I refer to the article “GIC pares stake in UBS at a loss; combined strategy with Citigroup sees positive return” (Straits Times, May 16).
It states that “GIC, Singapore’s sovereign wealth fund, which invested in UBS to support it during the 2008/09 global financial crisis, said it has cut its stake in the bank at a loss, partly because of changes in the lender’s strategy and business.
GIC sold a 2.4 per cent stake in the Swiss bank, paring its holding to 2.7 per cent from 5.1 per cent.”
How much was the loss?
In this connection, according to the article “GIC estimated to have lost at least US$7B of reserves in UBS investments” (The Independent SG, May 16) – “In all, GIC is estimated to have lost at least US$7 billion in UBS shares, assuming the remaining 2.7 per cent of UBS shares were also to be sold at current prices”.
With regard to “While saying that it was “disappointed” that its UBS investment resulted in a loss, GIC noted in its statement that its investment in US bank Citigroup, also made at the height of the global financial crisis, was in the black and that combined returns for UBS and Citi were positive in “mark-to-market terms” –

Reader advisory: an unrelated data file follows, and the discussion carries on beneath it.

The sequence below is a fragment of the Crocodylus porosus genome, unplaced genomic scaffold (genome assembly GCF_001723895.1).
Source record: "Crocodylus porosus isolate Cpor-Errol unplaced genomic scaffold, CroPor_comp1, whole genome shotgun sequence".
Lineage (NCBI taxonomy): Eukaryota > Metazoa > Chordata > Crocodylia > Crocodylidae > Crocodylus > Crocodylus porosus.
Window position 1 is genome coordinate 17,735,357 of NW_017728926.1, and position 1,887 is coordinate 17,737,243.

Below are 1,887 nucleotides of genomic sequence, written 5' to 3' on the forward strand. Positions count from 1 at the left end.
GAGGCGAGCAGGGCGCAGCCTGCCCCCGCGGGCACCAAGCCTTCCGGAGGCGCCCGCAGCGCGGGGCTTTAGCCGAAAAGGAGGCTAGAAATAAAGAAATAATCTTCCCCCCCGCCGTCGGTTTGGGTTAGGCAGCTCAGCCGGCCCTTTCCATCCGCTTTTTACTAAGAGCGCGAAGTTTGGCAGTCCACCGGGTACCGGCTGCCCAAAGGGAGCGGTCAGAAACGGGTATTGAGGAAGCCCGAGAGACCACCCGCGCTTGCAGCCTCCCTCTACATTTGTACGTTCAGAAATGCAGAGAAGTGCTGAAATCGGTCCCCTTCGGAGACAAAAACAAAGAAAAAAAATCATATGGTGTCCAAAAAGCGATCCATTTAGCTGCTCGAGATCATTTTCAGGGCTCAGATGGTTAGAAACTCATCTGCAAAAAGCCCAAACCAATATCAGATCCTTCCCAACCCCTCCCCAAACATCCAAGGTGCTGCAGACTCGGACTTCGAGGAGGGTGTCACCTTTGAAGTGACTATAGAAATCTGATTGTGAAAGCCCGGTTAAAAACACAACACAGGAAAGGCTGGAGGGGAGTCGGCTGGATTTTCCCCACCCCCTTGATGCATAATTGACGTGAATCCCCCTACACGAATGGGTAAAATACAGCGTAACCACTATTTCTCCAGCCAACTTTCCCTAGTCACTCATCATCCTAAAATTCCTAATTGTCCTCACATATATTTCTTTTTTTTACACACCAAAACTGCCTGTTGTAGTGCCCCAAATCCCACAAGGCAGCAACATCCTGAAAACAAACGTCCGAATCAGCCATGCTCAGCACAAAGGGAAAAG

What is the annualised return on these two investments?
As to “We remain a shareholder of Citibank,” a GIC spokeswoman said in an email to Reuters on Tuesday (May 16).
GIC reduced its stake in Citi to under 5 per cent in 2009 from over 9 per cent but didn’t disclose subsequent holdings, said Reuters” – according to the article “Singapore sovereign fund GIC says it pared UBS stake at a loss” (Channel NewsAsia, May 16) – “GIC declined to comment on whether it still owned a slice of Citigroup, although Reuters data showed GIC was not listed as among the top 50 Citi shareholders on Monday”.
“The fund measures its performance on an overall portfolio basis, based on long term rather than annual returns. GIC also noted on Tuesday that its portfolio averaged 4 per year per year real returns over the 20-year period from 1996 to 2016. This period included the Global Financial Crisis and the UBS and Citigroup investments.
UBS, the world’s biggest wealth manager, said on Monday that GIC intended to place up to 93 million existing shares in UBS through a sale to institutional investors.
Shares of the Swiss bank closed 1.3 per cent lower at 16.61 Swiss francs after the news, which unusually came during trading hours.
At the closing price, 93 million shares would be worth 1.54 billion Swiss francs (US$1.55 billion).
GIC was one of the first sovereign funds to pump billions into Western banks, which were rocked by the financial crisis and suffered deep losses.
Singapore took a 9 per cent stake in UBS in 2007 via an emergency capital injection when UBS unveiled US$10 billion worth of subprime write downs, Reuters reported. UBS said at that time that GIC would invest 11 billion francs.
The sovereign fund converted its 11 billion franc investment in UBS notes into shares in 2010.”
Leong Sze Hian
Singapore Professional Centre
Former Honorary Consul
Jamaica and Burkina Faso
Society of Financial Service Professionals
Institute of Administrative Management